The Liberian-flagged Mozart ship had been en route from Nigeria's Lagos to Cape Town in South Africa when 15 Turkish crew members were kidnapped.
Fifteen rescued Turkish sailors arrived in Turkey early on Sunday after they were held hostage aboard a Liberian-flagged ship.
The crew land in Istanbul at 6.15 am (0315GMT) on a Turkish Airlines flight.
Turkey's Foreign Minister Mevlut Cavusoglu along with their families were a the airport to welcome the men home.
'We are very happy'
Turkey's Ambassador to Nigeria Melih Ulueren and other officials on Saturday had welcomed the sailors after they were rescued on Friday.
Speaking to Anadolu Agency, Ulueren said: “We are very happy to see our citizens among us in good health.”
Pirate attack on January 23
In a pirate attack on January 23, 15 of the Liberian-flagged ship Mozart's 19 crew members were abducted.
One of them, an Azerbaijani national, was killed.
Following the attack, the ship anchored at the nearby Port-Gentil, but with only three of its surviving crew members on board. They were brought to Turkey on January 30.
The vessel was managed by Borealis Maritime, a firm based in London and Hamburg, Germany.
One of the Turkish sailors describes his experience while in captivity pic.twitter.com/EdvhllCGKu— TRT World Now (@TRTWorldNow) February 14, 2021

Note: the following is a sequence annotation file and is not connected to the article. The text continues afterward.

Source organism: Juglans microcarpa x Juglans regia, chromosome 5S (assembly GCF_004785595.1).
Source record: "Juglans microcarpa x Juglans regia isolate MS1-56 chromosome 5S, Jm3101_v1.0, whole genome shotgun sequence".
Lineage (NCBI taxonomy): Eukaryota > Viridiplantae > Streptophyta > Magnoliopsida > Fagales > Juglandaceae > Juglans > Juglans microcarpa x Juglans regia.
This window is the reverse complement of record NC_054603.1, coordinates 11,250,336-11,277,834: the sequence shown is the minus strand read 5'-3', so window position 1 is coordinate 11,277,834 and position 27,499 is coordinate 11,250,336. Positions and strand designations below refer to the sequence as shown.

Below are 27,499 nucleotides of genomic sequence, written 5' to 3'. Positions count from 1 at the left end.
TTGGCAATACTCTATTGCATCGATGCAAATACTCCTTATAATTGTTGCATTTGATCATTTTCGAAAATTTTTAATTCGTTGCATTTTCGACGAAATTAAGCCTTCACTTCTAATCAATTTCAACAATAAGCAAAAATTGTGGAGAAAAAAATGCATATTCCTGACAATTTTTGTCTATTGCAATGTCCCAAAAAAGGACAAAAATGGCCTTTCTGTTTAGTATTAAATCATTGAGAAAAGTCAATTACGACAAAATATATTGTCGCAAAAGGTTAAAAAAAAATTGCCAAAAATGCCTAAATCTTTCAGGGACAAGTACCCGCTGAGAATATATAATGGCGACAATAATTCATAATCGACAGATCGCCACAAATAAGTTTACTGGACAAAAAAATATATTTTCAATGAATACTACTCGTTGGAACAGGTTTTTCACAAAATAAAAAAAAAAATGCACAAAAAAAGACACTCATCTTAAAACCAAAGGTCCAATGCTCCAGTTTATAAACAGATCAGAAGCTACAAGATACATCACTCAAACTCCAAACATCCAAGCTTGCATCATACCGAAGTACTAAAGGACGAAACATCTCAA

Top Turkish, Nigerian diplomats discuss sailors' rescue
The foreign ministers of Turkey and Nigeria spoke on Saturday to discuss developments following the release of Turkish sailors from pirates’ captivity a day earlier, diplomatic sources said.
Cavusoglu and his Nigerian counterpart Geoffrey Onyeama held a phone conversation.
The top Turkish diplomat also spoke to the captain of the ship, in a separate phone call, according to the sources.
The Gulf of Guinea, off the coasts of Nigeria, Guinea, Togo, Benin and Cameroon, is the most dangerous sea in the world for piracy, according to the International Maritime Bureau.
In July 2019, 10 Turkish seamen were kidnapped off the coast of Nigeria. They were released less than a month later.